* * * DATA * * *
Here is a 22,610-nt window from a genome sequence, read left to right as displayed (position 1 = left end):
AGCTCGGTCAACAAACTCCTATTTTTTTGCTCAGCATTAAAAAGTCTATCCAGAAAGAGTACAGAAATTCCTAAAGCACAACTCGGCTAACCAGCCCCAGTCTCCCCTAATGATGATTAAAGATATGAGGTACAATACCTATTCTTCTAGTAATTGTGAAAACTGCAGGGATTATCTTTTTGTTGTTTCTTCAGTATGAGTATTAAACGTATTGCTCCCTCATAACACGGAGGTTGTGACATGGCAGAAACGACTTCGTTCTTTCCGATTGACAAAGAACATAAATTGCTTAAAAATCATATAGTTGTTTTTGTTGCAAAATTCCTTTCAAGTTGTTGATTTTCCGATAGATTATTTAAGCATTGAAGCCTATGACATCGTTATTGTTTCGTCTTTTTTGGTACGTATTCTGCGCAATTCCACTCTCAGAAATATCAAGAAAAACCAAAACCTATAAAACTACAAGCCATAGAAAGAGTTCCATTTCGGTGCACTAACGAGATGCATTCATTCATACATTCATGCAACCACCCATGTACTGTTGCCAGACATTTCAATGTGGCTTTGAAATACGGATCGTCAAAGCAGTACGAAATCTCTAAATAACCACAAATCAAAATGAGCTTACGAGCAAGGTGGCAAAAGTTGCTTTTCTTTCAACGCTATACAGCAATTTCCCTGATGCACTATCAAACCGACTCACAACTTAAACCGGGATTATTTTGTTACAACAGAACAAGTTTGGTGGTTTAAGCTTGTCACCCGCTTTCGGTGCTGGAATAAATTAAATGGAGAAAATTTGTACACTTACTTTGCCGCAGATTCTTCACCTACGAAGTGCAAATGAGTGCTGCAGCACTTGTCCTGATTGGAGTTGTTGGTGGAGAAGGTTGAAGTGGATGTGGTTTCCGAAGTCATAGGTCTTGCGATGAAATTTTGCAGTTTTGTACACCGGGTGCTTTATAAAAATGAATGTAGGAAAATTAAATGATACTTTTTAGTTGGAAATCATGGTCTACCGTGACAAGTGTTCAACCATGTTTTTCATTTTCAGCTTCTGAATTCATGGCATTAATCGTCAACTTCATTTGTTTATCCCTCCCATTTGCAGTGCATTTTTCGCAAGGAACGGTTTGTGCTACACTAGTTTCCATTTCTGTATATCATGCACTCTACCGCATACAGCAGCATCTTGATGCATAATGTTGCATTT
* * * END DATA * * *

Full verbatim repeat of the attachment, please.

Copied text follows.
Here is a 22,610-nt window from a genome sequence, read left to right as displayed (position 1 = left end):
AGCTCGGTCAACAAACTCCTATTTTTTTGCTCAGCATTAAAAAGTCTATCCAGAAAGAGTACAGAAATTCCTAAAGCACAACTCGGCTAACCAGCCCCAGTCTCCCCTAATGATGATTAAAGATATGAGGTACAATACCTATTCTTCTAGTAATTGTGAAAACTGCAGGGATTATCTTTTTGTTGTTTCTTCAGTATGAGTATTAAACGTATTGCTCCCTCATAACACGGAGGTTGTGACATGGCAGAAACGACTTCGTTCTTTCCGATTGACAAAGAACATAAATTGCTTAAAAATCATATAGTTGTTTTTGTTGCAAAATTCCTTTCAAGTTGTTGATTTTCCGATAGATTATTTAAGCATTGAAGCCTATGACATCGTTATTGTTTCGTCTTTTTTGGTACGTATTCTGCGCAATTCCACTCTCAGAAATATCAAGAAAAACCAAAACCTATAAAACTACAAGCCATAGAAAGAGTTCCATTTCGGTGCACTAACGAGATGCATTCATTCATACATTCATGCAACCACCCATGTACTGTTGCCAGACATTTCAATGTGGCTTTGAAATACGGATCGTCAAAGCAGTACGAAATCTCTAAATAACCACAAATCAAAATGAGCTTACGAGCAAGGTGGCAAAAGTTGCTTTTCTTTCAACGCTATACAGCAATTTCCCTGATGCACTATCAAACCGACTCACAACTTAAACCGGGATTATTTTGTTACAACAGAACAAGTTTGGTGGTTTAAGCTTGTCACCCGCTTTCGGTGCTGGAATAAATTAAATGGAGAAAATTTGTACACTTACTTTGCCGCAGATTCTTCACCTACGAAGTGCAAATGAGTGCTGCAGCACTTGTCCTGATTGGAGTTGTTGGTGGAGAAGGTTGAAGTGGATGTGGTTTCCGAAGTCATAGGTCTTGCGATGAAATTTTGCAGTTTTGTACACCGGGTGCTTTATAAAAATGAATGTAGGAAAATTAAATGATACTTTTTAGTTGGAAATCATGGTCTACCGTGACAAGTGTTCAACCATGTTTTTCATTTTCAGCTTCTGAATTCATGGCATTAATCGTCAACTTCATTTGTTTATCCCTCCCATTTGCAGTGCATTTTTCGCAAGGAACGGTTTGTGCTACACTAGTTTCCATTTCTGTATATCATGCACTCTACCGCATACAGCAGCATCTTGATGCATAATGTTGCATTT